As an 18 year-old, I liked to wear my pants down pretty low - low enough that if I saw someone wearing their pants that low today, at the age of 36, I’d probably mutter to myself “pull up yo’ damn pants.”
Then I’d reflect on how hypocritical we can be if we allow ourselves to put a little bit of time and space between the us-es we are over time.
As an 18 year-old, I also began my first turn through university. It was fun, but probably too much fun the way being at a bar is fun. I read a lot and I wrote a lot but I didn’t thrive in those first few years of university. Still, I took a lot away from my time in the post-secondary world.
From there I moved on to college, then to a job, then to marriage and to home ownership and to children of my own.
Now, 18 years after being an 18 year-old university student, I’m doing it again. I’m starting up my academic learning engine and looking to go get myself a degree in Women and Gender Studies. Because damn it, grownups don't know much either, even though we are extremely good at sharing opinion as fact. It will be kind of cool to be able to tell my daughters that I need to do my homework too, and that my homework will give me a better understanding of the world they're growing up in.
I'm scared as hell that I won't do well. But what I have now that I didn’t have then is “life experience.”
“Life experience” is one of those terms that 18 year-old me hated. “I have life experience too damn it,” I’d think when someone got exemptions from a class for having it in greater quantities than me. It was an airy thing I didn’t acknowledge. Much the same way I figured people would hire me even if I did wear my pants at my knees during my job interview because “they’ll hire me for my personality and my good ideas, not my clothes. And if they don’t, their loss.”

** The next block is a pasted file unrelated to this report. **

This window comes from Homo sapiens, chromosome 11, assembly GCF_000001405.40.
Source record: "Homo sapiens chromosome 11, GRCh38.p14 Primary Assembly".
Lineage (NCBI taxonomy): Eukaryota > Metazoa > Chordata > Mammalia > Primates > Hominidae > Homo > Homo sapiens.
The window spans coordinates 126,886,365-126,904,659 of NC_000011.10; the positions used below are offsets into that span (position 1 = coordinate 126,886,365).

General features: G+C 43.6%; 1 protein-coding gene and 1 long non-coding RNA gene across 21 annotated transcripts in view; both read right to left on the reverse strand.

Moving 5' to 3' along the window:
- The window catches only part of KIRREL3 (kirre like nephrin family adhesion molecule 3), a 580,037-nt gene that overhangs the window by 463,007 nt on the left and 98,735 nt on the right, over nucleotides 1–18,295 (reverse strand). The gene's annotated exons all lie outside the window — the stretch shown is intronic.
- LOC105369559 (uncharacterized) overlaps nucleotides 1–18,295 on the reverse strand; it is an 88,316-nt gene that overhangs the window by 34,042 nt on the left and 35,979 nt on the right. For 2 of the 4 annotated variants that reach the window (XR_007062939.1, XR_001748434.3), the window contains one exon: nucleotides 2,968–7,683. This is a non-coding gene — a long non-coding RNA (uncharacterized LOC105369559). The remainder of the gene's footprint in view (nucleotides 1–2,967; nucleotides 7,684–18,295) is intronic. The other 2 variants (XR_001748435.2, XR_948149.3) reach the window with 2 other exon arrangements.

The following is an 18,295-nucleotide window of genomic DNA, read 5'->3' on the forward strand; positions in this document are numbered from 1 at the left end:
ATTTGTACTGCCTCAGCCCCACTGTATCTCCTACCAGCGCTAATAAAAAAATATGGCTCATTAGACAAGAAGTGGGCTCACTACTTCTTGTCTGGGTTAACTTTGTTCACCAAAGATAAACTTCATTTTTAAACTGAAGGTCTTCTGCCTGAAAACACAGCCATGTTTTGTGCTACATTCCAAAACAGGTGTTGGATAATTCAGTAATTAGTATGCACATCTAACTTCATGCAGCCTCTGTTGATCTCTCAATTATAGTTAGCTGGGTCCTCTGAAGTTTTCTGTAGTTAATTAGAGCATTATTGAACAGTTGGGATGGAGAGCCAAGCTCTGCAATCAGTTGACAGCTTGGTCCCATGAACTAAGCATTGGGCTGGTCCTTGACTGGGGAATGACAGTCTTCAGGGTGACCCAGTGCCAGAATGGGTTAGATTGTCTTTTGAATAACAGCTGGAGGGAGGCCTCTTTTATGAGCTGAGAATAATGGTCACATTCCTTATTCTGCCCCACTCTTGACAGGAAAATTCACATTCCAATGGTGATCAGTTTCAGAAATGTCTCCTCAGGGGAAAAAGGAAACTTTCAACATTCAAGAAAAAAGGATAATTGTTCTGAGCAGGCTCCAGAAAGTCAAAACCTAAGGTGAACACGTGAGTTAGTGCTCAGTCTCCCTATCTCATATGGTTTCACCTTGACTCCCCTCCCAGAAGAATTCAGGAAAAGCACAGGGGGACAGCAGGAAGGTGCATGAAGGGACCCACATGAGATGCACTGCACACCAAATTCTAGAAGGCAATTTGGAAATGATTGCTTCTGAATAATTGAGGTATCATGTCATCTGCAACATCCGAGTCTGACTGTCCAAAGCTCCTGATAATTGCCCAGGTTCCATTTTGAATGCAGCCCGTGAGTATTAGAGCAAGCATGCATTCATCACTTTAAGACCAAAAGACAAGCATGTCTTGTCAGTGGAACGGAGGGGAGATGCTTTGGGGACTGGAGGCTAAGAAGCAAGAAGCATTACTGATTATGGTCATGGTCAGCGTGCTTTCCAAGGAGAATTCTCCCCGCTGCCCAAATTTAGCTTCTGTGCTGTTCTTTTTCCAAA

I miss the unfounded confidence young me had, but am grateful to have discovered that older me truly does have “life experience,” and that “life experience,” is as tangible a thing as everyone made it out to be.
I’m a shy man by nature. That doesn’t change whether I’m in a room with people my age, people older than me or people younger than me. I’m intimidated sitting in a classroom full of students who understand the concepts being tossed around in our lectures and discussions.
Having kids, having a supportive partner, and having all this experience is what I hope makes this return to school easier. I hope thinking about my daughters as I sit listening to the way we’ve been conditioned to think about the relationship between men and women makes it easier to think critically and to share my own voice.
Still, I’m interested to see how a man raised on He-Man and his Polly Pocket lampshade is able to interact with a generation of humans who have always had South Park around to teach them about life, and more importantly, have been raised in a world where Hermione Granger’s wisdom has always been readily available.
I think it’s incredibly important that as parents we admit we don’t know anything and that in order to know slightly more than nothing, we need to always be learning - whether that’s formal, self-guided or experiential, whatever. I’m grateful that I’m in a position to be able to do this by going back to university. And I have the back to school picture to prove it.